Subscribe: RSS Feed | Twitter | Facebook | Email
Home | Contact Us

Amar Bhide Makes Case for Volcker Rule

Posted by Larry Doyle on February 20, 2012 8:50 AM |

Why do you think former Fed chair and widely respected central banker Paul Volcker paid a visit the other day to SEC head Mary Schapiro?

I would gather that Mr. Volcker was not there merely to exchange pleasantries. No, clearly Mr. Volcker was exhorting Ms. Schapiro to withstand the pressure currently being applied by many members of the Wall Street-Washington Incest society to water down the Volcker Rule which would curtail proprietary trading on Wall Street.

Those on Wall Street would love to utilize the free money provided by Ben Bernanke to generate perceived easy streams of revenue via prop trading. Need we remind them that proprietary trading embodied within the SIVs (structured investment vehicles) brought down many financial institutions on Wall Street and around the globe. I wrote as much a year ago in a commentary which addressed the manner in which SIVs operated. That commentary, Proprietary Trading Did Bring Down Wall Street, was accurate a year ago and remains so today.

Selected traders running relatively small books of proprietary business may view the Volcker Rule as overkill. Who can help us make the case that taken in its entirety, the massive and often unknown risks within many trading books (proprietary and non-proprietary alike) are not the stuff which American taxpayers are supposed to be subsidizing via the now deeply embedded “too big to fail” standard?

While the passage of time along with the powerful Wall Street lobbyists are diligently at work to erode the memories of those terrifying days back in 2008, let’s not be so shortsighted. To help properly frame the debate and make the case for the interests of all Americans, I welcome sharing a clip from our Sense on Cents  Economic All-Star Amar Bhide, the Thomas Schmidheiny Professor at Tufts University Fletcher School of Law and Diplomacy.

None other than Volcker himself had this to say about Bhide’s work:

“Events have raised large questions about the academic theories supporting the concept that our heavily ‘engineered’ financial markets are self-disciplined and efficiently allocate capital. Amar Bhidé’s skeptical analysis should stimulate basic reconsideration.”

For those with interest on this day that we honor the greatest of presidents in our nation’s history, I encourage you to view and appreciate the case made by Bhide in this 20-minute clip. Bhide never once mentions or references the Volcker Rule. He comprehensively and systematically dismantles the manner in which risks are taken and managed on Wall Street. I would challenge anybody to refute the premises put forth by Bhide, and then deny the need for the Volcker Rule. I only hope that Ms. Schapiro and her minions are familiar with Bhide’s work.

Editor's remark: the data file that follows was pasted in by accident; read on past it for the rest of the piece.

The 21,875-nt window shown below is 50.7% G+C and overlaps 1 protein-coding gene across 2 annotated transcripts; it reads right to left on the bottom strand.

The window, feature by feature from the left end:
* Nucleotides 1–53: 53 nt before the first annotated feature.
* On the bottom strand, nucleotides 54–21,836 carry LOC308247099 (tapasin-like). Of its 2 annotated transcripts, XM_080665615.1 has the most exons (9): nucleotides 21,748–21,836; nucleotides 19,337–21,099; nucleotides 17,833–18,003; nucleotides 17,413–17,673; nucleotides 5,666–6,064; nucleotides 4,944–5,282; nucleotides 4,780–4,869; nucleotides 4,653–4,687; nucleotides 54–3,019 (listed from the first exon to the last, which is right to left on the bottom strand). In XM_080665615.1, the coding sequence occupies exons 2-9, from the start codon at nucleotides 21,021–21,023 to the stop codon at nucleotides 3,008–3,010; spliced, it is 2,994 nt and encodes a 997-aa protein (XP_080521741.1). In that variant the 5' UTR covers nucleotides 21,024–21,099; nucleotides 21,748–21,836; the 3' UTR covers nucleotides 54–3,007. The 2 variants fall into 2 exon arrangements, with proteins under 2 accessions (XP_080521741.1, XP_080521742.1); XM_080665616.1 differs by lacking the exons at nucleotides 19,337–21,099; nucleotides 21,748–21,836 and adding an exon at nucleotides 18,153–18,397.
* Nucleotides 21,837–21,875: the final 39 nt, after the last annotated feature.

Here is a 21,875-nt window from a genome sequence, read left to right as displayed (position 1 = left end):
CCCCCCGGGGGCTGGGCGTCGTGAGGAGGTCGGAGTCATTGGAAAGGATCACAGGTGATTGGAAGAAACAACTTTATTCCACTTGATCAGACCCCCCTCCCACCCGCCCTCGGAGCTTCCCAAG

This clip is provided thanks to the Institute for New Economic Thinking. I think you will find it quite informative and helpful as we collectively try to navigate our economic landscape.

Navigate accordingly.

Larry Doyle

Sense on Cents Related Commentary
Sense on Cents/Paul Volcker

Isn’t it time to subscribe to all my work via e-mailRSS feed, on Twitter or Facebook?

Do your friends, family, and colleagues a favor and get them to do the same. Thanks!!

I have no affiliation or business interest with any entity referenced in this commentary. The opinions expressed are my own. I am a proponent of real transparency within our markets, our economy, and our political realm so that meaningful investor confidence and investor protection can be achieved.

  • Obsvr-1

    As long as the doctrine of “privatized gain and socialized loss” continues, these valid discussions get reduced to mere academic exercises. I am not saying it is not important to continue the dialogue, but the voice of those who lose is certainly silenced by the scream of those who gain (through lobby “bribes”, Citizens United type judicial decisions, crony capitalism run amok …).

    If there is a real desire to change the behavior of the ‘legalized fraudsters’, then the answer lies in treating those who mis-behave with a punishment of suffering personally through loss of freedom (e.g. jail) and financially through disgorgement of illicit gains. And please, close the revolving door between the regulators and the industry which they regulate.
    The key idea in the interview was gross mismanagement of the entire financial system due to lack of judgement. However, I believe it is the corruption of judgement. Paraphrasing what I heard from one of the tea party congressmen: Many good intentioned people come to Washington to expose and change the ‘cesspool of corruption’ only to find out in 6 months to a year that they find themselves with the others in the ‘hot tub’ of cronyism.

  • The too big to fail banksters can get away with murder, fraud, coercian, harrassment of the general public and any other illegal activity under the sun because they have a lot of influence on the political class, the rule makers and the rule enforcers due to their enormous purchasing power. So irrespective of the position in the government, everyone works for their benefit.

  • coe

    Don’t examine the brakes too closely, just thicken the air bags…interesting views, LD…can the CEO of a SIFI possibly be in touch with the various pockets of real systemic risk in a large financial institution? Is it possible for the regulators to use judgement in lieu of flawed models in the examination process…good questions posed by Amar Bide…certainly adds some provocative thought to the debate…once again, it’s all about judgement and dialogue.

Recent Posts